Comcast Helping to Bridge the ‘Digital Divide’

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If you want to see me very quickly lose my ever-loving mind, take away my Internet.

When our Internet has gone out in the past, it’s been bad. Some of the harshest things I’ve ever said were uttered on Twitter via my BlackBerry to the defamation of our Internet provider Comcast and Belkin, the unfortunate company that manufactured my old router. We’re talking some hostile stuff here, because something came between me and the World Wide Web that I love.

Am I addicted? Probably. But I can think of worse things to be addicted to. My Internet connection helps me do my job, helps my wife continue her education and gives my 3-year-old daughter access to educational games and videos that she loves. In my house, the Internet is a utility, no different than the electricity or water. It’s just something that we have to have, and it has to be reliable and functional. I need to know that it’s going to be there when it’s time to upload a blog, check my Twitter feed (@Tony_Montcalm, if anyone wants to follow me) or quickly check the news or look up how to replace the belt on my clothes dryer.

I’ve been blessed to have Internet access since a young age. I was one of the first in my classes to begin citing digital articles as references in school assignments and arguing their validity with suspicious teachers who did not understand the Web at all. First, it was dial-up through AOL, and not long after, always-on high-speed Internet through Comcast.

With the exception of a brief, dark period that I had to rely on an awful (but free) Internet connection in our first apartment complex, I’ve been a Comcast broadband devotee ever since. It’s that we haven’t had our tribulations with Comcast – God knows, it’s had some lows – but, with enough calling and hassling and fussing, we’ve always been able to find somebody who made it right, whatever our problem was. When we moved into our house, Comcast crews were there as much as I was, trying all kinds of things to get our television connection clear (we live a ways off the road) and our Internet stable. There are times when I’ve been notified that my file had the word “escalation” written on it due to my hostile approach, but for going on more than 10 years now, from my parents’ house to my own, Comcast has counted me among their faithful.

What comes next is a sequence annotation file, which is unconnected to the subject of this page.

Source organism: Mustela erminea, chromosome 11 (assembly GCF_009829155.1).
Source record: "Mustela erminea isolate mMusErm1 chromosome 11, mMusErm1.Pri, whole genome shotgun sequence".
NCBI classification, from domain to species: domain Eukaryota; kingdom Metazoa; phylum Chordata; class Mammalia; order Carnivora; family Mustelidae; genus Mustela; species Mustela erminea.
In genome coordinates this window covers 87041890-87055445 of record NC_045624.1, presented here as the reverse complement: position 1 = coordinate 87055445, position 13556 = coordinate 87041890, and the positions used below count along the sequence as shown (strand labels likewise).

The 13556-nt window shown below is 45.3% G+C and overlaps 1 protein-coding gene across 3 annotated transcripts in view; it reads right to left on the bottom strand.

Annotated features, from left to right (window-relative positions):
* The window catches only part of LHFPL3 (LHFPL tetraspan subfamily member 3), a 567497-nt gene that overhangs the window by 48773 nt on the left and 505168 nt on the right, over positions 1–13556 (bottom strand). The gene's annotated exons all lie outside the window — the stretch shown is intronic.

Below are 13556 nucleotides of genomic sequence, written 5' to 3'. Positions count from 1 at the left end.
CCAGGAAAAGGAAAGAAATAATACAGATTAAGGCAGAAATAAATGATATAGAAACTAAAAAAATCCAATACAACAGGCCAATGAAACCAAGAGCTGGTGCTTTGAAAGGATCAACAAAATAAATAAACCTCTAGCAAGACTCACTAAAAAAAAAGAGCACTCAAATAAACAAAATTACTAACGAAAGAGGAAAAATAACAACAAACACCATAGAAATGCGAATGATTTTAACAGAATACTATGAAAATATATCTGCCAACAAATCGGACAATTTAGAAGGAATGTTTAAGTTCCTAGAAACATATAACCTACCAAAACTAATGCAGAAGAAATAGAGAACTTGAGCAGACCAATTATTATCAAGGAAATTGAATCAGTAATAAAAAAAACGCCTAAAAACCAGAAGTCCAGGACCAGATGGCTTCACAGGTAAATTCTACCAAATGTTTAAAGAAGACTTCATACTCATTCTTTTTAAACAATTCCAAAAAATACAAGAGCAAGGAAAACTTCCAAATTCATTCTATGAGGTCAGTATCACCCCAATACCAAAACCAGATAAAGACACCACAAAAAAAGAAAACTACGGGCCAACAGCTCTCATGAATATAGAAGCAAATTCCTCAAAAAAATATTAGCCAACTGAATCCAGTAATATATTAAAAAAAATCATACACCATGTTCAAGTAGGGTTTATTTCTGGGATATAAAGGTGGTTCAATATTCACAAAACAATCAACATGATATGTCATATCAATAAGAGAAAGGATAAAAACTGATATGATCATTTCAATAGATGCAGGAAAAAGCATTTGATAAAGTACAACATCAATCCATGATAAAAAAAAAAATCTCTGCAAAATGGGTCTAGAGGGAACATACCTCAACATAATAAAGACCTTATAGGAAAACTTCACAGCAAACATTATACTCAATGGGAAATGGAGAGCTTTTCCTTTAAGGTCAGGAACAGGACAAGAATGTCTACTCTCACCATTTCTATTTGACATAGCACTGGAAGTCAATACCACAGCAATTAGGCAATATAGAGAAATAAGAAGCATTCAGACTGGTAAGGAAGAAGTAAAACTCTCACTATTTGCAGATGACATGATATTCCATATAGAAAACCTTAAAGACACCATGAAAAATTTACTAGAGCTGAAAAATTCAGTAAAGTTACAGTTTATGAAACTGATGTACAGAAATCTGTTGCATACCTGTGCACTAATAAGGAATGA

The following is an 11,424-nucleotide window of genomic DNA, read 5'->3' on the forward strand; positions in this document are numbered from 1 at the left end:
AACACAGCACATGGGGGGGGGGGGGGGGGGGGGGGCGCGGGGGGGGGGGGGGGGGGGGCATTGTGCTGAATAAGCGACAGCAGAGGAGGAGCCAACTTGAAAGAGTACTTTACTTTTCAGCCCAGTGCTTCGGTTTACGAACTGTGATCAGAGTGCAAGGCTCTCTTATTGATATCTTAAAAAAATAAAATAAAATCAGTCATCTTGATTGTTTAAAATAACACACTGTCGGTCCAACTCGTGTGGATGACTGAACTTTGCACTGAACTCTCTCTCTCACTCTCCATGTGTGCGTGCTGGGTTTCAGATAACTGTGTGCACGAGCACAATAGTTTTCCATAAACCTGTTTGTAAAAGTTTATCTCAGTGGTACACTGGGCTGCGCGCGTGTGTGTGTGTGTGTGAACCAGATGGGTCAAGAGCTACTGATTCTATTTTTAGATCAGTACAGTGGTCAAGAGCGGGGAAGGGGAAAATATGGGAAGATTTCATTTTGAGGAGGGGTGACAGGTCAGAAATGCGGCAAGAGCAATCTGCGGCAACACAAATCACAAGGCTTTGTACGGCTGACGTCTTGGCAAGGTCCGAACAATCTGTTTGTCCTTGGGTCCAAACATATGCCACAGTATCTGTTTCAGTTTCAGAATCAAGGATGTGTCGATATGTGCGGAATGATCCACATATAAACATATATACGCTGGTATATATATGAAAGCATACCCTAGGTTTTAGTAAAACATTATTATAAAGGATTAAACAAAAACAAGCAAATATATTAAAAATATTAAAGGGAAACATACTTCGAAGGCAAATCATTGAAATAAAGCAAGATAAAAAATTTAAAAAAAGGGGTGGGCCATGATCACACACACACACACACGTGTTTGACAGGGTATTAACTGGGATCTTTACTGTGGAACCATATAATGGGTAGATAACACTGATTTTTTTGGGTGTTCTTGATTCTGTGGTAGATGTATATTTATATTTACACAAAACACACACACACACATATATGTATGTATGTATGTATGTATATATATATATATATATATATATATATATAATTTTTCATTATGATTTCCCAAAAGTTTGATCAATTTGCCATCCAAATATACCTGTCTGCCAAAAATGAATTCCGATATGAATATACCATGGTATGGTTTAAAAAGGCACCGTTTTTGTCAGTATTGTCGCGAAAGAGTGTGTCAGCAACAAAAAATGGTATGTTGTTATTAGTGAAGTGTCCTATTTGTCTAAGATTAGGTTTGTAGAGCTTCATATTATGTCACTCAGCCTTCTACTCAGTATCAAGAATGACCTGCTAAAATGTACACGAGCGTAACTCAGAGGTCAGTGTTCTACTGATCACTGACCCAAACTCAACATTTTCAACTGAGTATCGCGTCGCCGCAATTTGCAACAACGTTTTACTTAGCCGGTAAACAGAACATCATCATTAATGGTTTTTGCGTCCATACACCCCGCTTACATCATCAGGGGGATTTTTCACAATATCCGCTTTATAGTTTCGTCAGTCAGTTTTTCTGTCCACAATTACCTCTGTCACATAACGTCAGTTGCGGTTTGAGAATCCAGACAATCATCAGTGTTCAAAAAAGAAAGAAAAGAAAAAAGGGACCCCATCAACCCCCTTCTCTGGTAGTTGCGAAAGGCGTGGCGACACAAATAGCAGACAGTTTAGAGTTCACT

My appreciation for Comcast has increased as of late, with the announcement today that the company would begin making its high-speed service available for area students who receive free or reduced-cost lunch. The service will be about $10 a month, and for families where the availability of a home computer is an obstacle, Comcast will make desktop computers available for about $150. There will be no connection fee.

If you’re reading this, odds are you don’t understand the hardship of being a student without Web access in academic competition with peers who do. A broad education does not come simply from text books, and the amount of information available online is nothing to knock. Many reliable sources for information have generously made an incredible sum of knowledge accessible on the Internet – something that we, “the connected,” take for granted. Absence of home Internet leads to social isolation as well, since Web-based media is the most common means of communication among today’s youth. Not having Facebook today is like not having television 10 years ago; there’s just something wrong with you.

The digital divide between the haves and the have-nots widens every day, with more content and more information published online that a segment of our population has no access to see. Trying to make use of school and library Internet connections helps, but these are finite resources and access is nonetheless limited.

In this instance, Comcast has already made the investment to build an infrastructure that, based on my experience, is solid, stable and very fast. They have the bandwidth to support more users, and they’re using that for a good cause – to help families who could not otherwise afford it access the Internet.

The program is called Comcast Internet Essentials. To qualify, a family must meet four criteria:

  • Reside in one of the 39 states Comcast serves
  • Have no overdue Comcast bills or unreturned Comcast equipment
  • Not have had Internet services within 90 days before joining the program
  • Have one child enrolled in the National School Lunch Program for free or reduced-cost school lunch

For students, that means having an opportunity more on par with their peers – an opportunity that has been denied them through no fault of their own. For others in the family, high-speed Internet can aid in job searches, provide education and training opportunities outside of their children’s schoolwork and provide something that pretty much everyone in the western world ought to have: an e-mail address.

We who are used to it take the Internet for granted. Some even resent it. But you cannot deny the potential the Internet provides to learn more about our world and its people. With this, Comcast has levelled the playing field, at least a little, by making almost all the world’s knowledge available for a reasonably affordable $10.

As a formerly impoverished student myself – one who realized that it was wiser in the long-run to forgo food than the education and opportunity of the Internet – I’m proud to be a Comcast customer.

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